For the first time since I arrived six weeks ago, volunteers were given the opportunity to help plant the dry rice fields, ready for the year of harvest ahead. Myself and a couple of other volunteers decided to give it a try as it’s a good way to get involved and give back to a very community-based culture. Thankfully, this Monday morning was cool and overcast, to begin with a pleasant change from the blistering sun. After a short walk down through the village we arrived at my homestay house, where they had kindly accepted our offer to help them in the fields today. After another short walk further down the hill (hardly leaving the village), we arrived at one of the side fields on an open valley.
The village men began to smooth down long pieces of bamboo, in which they had attached a sort of miniature spade used to pick out mini troughs in the ground. The women filled their traditional Karen bags or homemade rice sack bags with a mixture of rice seeds and fertiliser compound. The men with the tools would start at the top of the steep valley side in a line and quickly pick at the ground with their tools in sharp bursts. The remaining people, men and women included, would throw a tiny pinch of seed mixture into each of the carved out troughs. Not an easy task with the light breeze; you have to really work on your aim if you didn’t want to have to bend down too much.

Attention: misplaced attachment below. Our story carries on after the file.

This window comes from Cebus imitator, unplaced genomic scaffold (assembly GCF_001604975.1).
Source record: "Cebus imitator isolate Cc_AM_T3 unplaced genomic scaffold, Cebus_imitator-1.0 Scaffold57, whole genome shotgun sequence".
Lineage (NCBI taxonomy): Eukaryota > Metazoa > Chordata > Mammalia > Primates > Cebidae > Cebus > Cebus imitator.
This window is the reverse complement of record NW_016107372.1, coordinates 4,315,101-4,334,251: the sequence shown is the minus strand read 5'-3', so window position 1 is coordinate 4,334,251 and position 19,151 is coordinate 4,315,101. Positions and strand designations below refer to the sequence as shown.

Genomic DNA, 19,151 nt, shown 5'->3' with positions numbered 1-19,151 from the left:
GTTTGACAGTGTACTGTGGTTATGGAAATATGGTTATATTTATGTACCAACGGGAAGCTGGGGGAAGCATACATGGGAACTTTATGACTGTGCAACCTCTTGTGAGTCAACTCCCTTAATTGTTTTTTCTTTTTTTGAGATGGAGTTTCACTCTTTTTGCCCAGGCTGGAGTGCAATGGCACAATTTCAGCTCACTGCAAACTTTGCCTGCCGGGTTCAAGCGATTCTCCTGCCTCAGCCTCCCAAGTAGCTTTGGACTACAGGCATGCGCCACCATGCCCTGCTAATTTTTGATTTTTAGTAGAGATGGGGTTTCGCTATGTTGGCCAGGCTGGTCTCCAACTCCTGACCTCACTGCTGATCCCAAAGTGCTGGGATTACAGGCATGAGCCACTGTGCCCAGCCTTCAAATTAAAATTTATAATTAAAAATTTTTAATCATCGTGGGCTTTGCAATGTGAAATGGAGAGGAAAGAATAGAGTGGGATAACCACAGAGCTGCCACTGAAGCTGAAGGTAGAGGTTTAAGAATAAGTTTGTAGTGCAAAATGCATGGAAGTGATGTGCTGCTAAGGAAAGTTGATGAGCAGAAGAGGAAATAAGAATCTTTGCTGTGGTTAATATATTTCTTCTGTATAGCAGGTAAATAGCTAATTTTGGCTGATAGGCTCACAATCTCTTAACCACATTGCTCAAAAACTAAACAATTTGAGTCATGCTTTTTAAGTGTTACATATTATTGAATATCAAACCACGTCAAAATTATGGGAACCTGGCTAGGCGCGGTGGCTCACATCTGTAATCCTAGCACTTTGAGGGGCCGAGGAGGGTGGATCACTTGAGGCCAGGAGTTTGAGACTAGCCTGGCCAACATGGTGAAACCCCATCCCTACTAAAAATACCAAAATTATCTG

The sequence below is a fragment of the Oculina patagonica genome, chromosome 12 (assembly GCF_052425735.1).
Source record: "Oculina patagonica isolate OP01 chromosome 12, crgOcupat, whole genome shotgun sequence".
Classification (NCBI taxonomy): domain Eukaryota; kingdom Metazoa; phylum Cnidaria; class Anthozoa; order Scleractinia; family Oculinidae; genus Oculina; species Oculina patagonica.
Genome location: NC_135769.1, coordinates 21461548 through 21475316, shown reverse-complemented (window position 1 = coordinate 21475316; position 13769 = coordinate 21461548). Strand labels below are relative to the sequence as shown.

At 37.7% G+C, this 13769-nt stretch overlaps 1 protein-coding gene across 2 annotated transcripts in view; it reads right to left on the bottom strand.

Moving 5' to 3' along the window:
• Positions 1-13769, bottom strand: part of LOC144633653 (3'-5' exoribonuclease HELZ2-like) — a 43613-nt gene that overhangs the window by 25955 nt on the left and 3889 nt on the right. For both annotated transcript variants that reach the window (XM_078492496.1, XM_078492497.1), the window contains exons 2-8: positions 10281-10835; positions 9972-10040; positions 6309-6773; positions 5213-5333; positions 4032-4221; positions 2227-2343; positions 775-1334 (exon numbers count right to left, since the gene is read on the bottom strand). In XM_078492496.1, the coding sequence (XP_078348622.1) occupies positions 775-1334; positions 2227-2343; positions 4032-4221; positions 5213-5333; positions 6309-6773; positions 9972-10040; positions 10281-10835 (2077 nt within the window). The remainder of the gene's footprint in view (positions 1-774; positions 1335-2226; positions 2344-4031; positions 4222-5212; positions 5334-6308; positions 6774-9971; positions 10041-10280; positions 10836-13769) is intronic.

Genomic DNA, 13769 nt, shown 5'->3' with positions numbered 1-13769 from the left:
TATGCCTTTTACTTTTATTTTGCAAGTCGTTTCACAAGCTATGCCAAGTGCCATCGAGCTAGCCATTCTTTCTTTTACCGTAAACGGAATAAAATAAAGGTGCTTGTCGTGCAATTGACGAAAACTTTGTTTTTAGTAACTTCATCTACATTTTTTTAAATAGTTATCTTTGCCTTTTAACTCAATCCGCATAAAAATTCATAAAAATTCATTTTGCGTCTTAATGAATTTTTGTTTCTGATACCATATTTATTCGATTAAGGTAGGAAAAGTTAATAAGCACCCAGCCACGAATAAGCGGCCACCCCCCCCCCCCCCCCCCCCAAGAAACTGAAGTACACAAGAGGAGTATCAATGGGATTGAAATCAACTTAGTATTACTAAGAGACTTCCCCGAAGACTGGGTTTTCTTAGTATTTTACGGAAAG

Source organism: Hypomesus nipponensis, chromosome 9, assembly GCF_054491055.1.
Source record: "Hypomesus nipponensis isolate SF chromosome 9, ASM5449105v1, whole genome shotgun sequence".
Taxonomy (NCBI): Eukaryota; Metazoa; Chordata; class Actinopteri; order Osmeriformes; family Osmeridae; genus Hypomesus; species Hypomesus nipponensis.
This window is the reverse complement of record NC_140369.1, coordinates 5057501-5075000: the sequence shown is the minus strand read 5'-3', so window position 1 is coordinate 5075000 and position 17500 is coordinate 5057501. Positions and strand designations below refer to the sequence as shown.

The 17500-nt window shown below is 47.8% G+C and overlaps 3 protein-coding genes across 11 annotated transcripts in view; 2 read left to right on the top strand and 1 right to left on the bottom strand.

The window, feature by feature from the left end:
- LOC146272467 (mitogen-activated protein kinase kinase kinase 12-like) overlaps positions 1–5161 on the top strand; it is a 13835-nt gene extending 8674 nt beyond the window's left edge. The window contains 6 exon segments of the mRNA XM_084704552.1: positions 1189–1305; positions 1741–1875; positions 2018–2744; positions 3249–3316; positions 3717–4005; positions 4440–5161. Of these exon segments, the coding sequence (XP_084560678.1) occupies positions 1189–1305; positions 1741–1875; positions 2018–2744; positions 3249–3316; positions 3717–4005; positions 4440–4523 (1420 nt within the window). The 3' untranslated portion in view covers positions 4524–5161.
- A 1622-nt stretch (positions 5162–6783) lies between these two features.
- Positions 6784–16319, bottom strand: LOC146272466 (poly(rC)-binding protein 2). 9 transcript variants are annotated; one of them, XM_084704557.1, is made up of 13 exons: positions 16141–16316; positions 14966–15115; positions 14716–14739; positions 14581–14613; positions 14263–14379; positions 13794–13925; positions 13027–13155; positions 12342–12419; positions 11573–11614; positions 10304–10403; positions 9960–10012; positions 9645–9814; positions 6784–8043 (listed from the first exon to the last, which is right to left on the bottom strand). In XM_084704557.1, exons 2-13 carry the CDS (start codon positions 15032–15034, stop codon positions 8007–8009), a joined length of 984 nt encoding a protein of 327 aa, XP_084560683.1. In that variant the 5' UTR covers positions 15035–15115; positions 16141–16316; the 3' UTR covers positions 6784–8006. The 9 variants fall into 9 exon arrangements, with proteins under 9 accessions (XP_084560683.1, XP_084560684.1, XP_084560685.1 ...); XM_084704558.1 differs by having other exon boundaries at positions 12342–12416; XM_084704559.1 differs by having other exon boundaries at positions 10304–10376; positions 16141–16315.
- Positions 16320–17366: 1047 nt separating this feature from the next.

They initially let me attempt digging the holes, but after about ten seconds they decided that was a bad idea as I didn’t quite have the level of technique required to keep up with the speed of the group (we would have been there all day!). Instead I politely exchanged my tool for a more fissionable handbag of rice seed instead. Thanks to the hard efforts of about 40 villagers, the whole field was completely planted by lunch time. After a few hours of back-breaking work (in my case anyway) we ate traditional food of fish cooked with potatoes and other spices off of bamboo leaves in one of the huts in the field to congratulate ourselves. A morning well spent interacting with my homestay and getting to chat to other villagers, as well as a good chance for me to practice my Pakinyaw skills (the local dialect).